Hello again, and welcome to the fourth installment of my lessons on using FMOD! This lesson will focus on mixing in the FMOD Studio environment. As always, you can jump on back to lesson one by clicking here, or see the entire list of lessons over here. Up until now, we’ve been focused on getting things to play in the editor, and to get the events that contain those things to play the way we want them to. We’ve covered the interface, parameters, and logic function. The next step, naturally, is getting all those fancy sounds to play nice with one another. Just like in any other music situation, you can’t just turn all the dials up to eleven and call it a day (caveat: unless you’re Motörhead and “everything is louder than everything else”). It just doesn’t work like that. You need to have control.

Now, before we begin, I want to mention that mixing is very, very much an art in of itself. It takes years to master when sitting behind a traditional mixing desk, and I make no claim to have mastered the art myself. But even more so than the wizard-like job of engineering in a traditional studio, the work of mixing interactively is even more nebulous. There’s a LOT of ground to cover – much more than is in the scope of an overview lesson attempting to teach the fundamentals and paradigms underlying a single computer program. As a result, this lesson might feel a bit more disjointed, and might be less intuitive, when compared to some of the others I’ve written thus far . The reason for that is because the primary purpose is not to teach you the basics of mixing, but rather how to do it in FMOD. So, like in our introductory lesson, this will very much focus on the core ideas of facilitating a great mix, and the tools used to create those great mixes. With that said, please do not hesitate to send any questions my way regarding FMOD! Feel free to leave a comment here, email me at Hello@ChrisPrunotto.com, or shoot me a message on twitter @SoundGuyChris!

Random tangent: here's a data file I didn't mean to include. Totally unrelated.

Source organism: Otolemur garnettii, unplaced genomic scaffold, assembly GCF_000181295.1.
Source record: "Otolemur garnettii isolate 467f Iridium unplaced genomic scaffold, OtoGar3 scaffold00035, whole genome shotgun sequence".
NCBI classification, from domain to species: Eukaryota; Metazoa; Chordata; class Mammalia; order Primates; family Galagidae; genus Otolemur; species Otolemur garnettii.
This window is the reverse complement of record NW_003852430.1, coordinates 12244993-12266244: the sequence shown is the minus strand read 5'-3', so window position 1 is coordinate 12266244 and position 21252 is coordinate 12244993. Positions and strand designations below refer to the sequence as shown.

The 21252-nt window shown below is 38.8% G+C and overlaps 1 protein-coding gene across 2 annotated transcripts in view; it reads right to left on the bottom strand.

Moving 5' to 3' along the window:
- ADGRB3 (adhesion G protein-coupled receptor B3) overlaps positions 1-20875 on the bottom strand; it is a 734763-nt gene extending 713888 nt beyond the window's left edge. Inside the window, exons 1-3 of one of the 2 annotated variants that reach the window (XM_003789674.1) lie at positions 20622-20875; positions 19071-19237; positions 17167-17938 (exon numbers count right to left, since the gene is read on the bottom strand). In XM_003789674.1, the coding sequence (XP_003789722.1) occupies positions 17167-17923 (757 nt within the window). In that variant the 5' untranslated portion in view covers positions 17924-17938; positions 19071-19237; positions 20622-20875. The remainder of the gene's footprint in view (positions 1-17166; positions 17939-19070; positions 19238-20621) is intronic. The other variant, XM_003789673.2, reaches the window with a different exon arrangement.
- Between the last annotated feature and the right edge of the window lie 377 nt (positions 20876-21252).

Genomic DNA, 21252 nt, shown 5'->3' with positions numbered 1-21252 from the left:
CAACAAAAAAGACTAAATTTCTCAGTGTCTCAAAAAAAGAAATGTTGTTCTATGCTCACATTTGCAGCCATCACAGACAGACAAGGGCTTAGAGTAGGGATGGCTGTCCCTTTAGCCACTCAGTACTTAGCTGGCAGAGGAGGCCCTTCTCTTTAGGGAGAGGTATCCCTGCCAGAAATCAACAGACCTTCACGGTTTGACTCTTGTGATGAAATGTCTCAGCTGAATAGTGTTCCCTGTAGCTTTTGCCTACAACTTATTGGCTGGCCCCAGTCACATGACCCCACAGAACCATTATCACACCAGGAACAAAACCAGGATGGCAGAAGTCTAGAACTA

So, with that said, grab some coffee and read on to continue.

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An Introduction to FMOD, part 3: The Logic Track

Lesson 3: FMOD Control

How To Think Like A Time Lord, And Other Useful Tips For Everyday Sound Design